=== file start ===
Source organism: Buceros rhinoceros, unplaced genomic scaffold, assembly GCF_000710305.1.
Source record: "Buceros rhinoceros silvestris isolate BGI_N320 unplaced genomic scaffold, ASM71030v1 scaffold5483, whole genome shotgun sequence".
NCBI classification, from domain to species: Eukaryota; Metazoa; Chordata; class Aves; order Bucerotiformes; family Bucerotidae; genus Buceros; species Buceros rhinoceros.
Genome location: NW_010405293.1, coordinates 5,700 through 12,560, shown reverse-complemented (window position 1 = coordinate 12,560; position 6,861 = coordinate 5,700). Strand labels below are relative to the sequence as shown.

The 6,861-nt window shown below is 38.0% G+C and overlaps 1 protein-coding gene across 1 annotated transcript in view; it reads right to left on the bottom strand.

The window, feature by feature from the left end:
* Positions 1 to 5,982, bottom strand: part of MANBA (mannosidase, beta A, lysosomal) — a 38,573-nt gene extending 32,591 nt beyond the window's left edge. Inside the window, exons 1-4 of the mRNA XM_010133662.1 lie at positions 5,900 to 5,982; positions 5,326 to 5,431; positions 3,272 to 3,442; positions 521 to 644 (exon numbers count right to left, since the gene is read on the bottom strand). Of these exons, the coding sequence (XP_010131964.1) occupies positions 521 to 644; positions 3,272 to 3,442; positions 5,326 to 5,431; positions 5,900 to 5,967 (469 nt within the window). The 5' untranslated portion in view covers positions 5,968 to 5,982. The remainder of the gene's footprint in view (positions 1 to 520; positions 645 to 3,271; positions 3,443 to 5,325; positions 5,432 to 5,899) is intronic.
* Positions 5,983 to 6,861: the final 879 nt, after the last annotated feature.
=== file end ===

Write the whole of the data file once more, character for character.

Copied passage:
Source organism: Buceros rhinoceros, unplaced genomic scaffold, assembly GCF_000710305.1.
Source record: "Buceros rhinoceros silvestris isolate BGI_N320 unplaced genomic scaffold, ASM71030v1 scaffold5483, whole genome shotgun sequence".
NCBI classification, from domain to species: Eukaryota; Metazoa; Chordata; class Aves; order Bucerotiformes; family Bucerotidae; genus Buceros; species Buceros rhinoceros.
Genome location: NW_010405293.1, coordinates 5,700 through 12,560, shown reverse-complemented (window position 1 = coordinate 12,560; position 6,861 = coordinate 5,700). Strand labels below are relative to the sequence as shown.

The 6,861-nt window shown below is 38.0% G+C and overlaps 1 protein-coding gene across 1 annotated transcript in view; it reads right to left on the bottom strand.

The window, feature by feature from the left end:
* Positions 1 to 5,982, bottom strand: part of MANBA (mannosidase, beta A, lysosomal) — a 38,573-nt gene extending 32,591 nt beyond the window's left edge. Inside the window, exons 1-4 of the mRNA XM_010133662.1 lie at positions 5,900 to 5,982; positions 5,326 to 5,431; positions 3,272 to 3,442; positions 521 to 644 (exon numbers count right to left, since the gene is read on the bottom strand). Of these exons, the coding sequence (XP_010131964.1) occupies positions 521 to 644; positions 3,272 to 3,442; positions 5,326 to 5,431; positions 5,900 to 5,967 (469 nt within the window). The 5' untranslated portion in view covers positions 5,968 to 5,982. The remainder of the gene's footprint in view (positions 1 to 520; positions 645 to 3,271; positions 3,443 to 5,325; positions 5,432 to 5,899) is intronic.
* Positions 5,983 to 6,861: the final 879 nt, after the last annotated feature.